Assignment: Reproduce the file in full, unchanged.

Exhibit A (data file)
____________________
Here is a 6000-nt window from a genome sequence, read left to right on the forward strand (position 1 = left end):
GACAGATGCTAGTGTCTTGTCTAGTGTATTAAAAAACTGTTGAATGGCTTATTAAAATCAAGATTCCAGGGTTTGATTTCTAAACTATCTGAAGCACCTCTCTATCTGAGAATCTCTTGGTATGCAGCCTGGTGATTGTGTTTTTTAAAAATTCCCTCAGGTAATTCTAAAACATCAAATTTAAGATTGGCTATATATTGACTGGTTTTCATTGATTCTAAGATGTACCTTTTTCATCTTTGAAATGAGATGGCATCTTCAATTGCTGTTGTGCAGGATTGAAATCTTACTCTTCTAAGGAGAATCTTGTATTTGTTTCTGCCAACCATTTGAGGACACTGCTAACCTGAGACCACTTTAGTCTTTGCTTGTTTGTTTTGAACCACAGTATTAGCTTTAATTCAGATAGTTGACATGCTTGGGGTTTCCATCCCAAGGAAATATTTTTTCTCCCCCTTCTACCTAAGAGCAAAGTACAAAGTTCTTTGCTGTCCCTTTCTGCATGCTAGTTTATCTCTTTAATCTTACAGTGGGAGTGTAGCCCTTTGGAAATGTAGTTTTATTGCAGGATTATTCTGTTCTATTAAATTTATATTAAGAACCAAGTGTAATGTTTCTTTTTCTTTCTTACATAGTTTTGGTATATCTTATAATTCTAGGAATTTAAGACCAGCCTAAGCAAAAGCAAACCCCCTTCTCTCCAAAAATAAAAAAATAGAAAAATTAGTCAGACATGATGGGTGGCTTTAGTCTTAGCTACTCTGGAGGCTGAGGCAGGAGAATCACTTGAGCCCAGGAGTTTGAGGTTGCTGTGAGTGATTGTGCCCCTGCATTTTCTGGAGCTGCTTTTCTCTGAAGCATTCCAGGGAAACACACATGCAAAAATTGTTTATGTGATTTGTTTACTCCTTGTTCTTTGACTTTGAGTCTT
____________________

Here is a 6000-nt window from a genome sequence, read left to right on the forward strand (position 1 = left end):
GACAGATGCTAGTGTCTTGTCTAGTGTATTAAAAAACTGTTGAATGGCTTATTAAAATCAAGATTCCAGGGTTTGATTTCTAAACTATCTGAAGCACCTCTCTATCTGAGAATCTCTTGGTATGCAGCCTGGTGATTGTGTTTTTTAAAAATTCCCTCAGGTAATTCTAAAACATCAAATTTAAGATTGGCTATATATTGACTGGTTTTCATTGATTCTAAGATGTACCTTTTTCATCTTTGAAATGAGATGGCATCTTCAATTGCTGTTGTGCAGGATTGAAATCTTACTCTTCTAAGGAGAATCTTGTATTTGTTTCTGCCAACCATTTGAGGACACTGCTAACCTGAGACCACTTTAGTCTTTGCTTGTTTGTTTTGAACCACAGTATTAGCTTTAATTCAGATAGTTGACATGCTTGGGGTTTCCATCCCAAGGAAATATTTTTTCTCCCCCTTCTACCTAAGAGCAAAGTACAAAGTTCTTTGCTGTCCCTTTCTGCATGCTAGTTTATCTCTTTAATCTTACAGTGGGAGTGTAGCCCTTTGGAAATGTAGTTTTATTGCAGGATTATTCTGTTCTATTAAATTTATATTAAGAACCAAGTGTAATGTTTCTTTTTCTTTCTTACATAGTTTTGGTATATCTTATAATTCTAGGAATTTAAGACCAGCCTAAGCAAAAGCAAACCCCCTTCTCTCCAAAAATAAAAAAATAGAAAAATTAGTCAGACATGATGGGTGGCTTTAGTCTTAGCTACTCTGGAGGCTGAGGCAGGAGAATCACTTGAGCCCAGGAGTTTGAGGTTGCTGTGAGTGATTGTGCCCCTGCATTTTCTGGAGCTGCTTTTCTCTGAAGCATTCCAGGGAAACACACATGCAAAAATTGTTTATGTGATTTGTTTACTCCTTGTTCTTTGACTTTGAGTCTT